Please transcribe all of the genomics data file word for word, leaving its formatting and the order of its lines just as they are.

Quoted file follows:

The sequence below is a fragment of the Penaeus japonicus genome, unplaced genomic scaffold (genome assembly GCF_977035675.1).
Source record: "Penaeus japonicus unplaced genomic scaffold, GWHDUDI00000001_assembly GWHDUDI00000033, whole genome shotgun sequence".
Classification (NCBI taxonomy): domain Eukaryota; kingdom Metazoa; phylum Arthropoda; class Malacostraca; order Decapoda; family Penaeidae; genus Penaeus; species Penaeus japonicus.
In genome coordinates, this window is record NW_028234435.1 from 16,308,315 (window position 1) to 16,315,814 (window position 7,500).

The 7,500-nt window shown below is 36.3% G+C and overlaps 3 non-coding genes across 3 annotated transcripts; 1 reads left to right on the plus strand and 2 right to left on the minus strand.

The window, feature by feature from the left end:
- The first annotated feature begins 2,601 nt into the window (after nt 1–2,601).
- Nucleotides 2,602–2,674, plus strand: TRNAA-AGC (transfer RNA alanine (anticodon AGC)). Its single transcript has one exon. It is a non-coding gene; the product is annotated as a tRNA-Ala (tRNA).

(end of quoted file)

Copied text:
The sequence below is a fragment of the Penaeus japonicus genome, unplaced genomic scaffold (genome assembly GCF_977035675.1).
Source record: "Penaeus japonicus unplaced genomic scaffold, GWHDUDI00000001_assembly GWHDUDI00000033, whole genome shotgun sequence".
Classification (NCBI taxonomy): domain Eukaryota; kingdom Metazoa; phylum Arthropoda; class Malacostraca; order Decapoda; family Penaeidae; genus Penaeus; species Penaeus japonicus.
In genome coordinates, this window is record NW_028234435.1 from 16,308,315 (window position 1) to 16,315,814 (window position 7,500).

The 7,500-nt window shown below is 36.3% G+C and overlaps 3 non-coding genes across 3 annotated transcripts; 1 reads left to right on the plus strand and 2 right to left on the minus strand.

The window, feature by feature from the left end:
- The first annotated feature begins 2,601 nt into the window (after nt 1–2,601).
- Nucleotides 2,602–2,674, plus strand: TRNAA-AGC (transfer RNA alanine (anticodon AGC)). Its single transcript has one exon. It is a non-coding gene; the product is annotated as a tRNA-Ala (tRNA).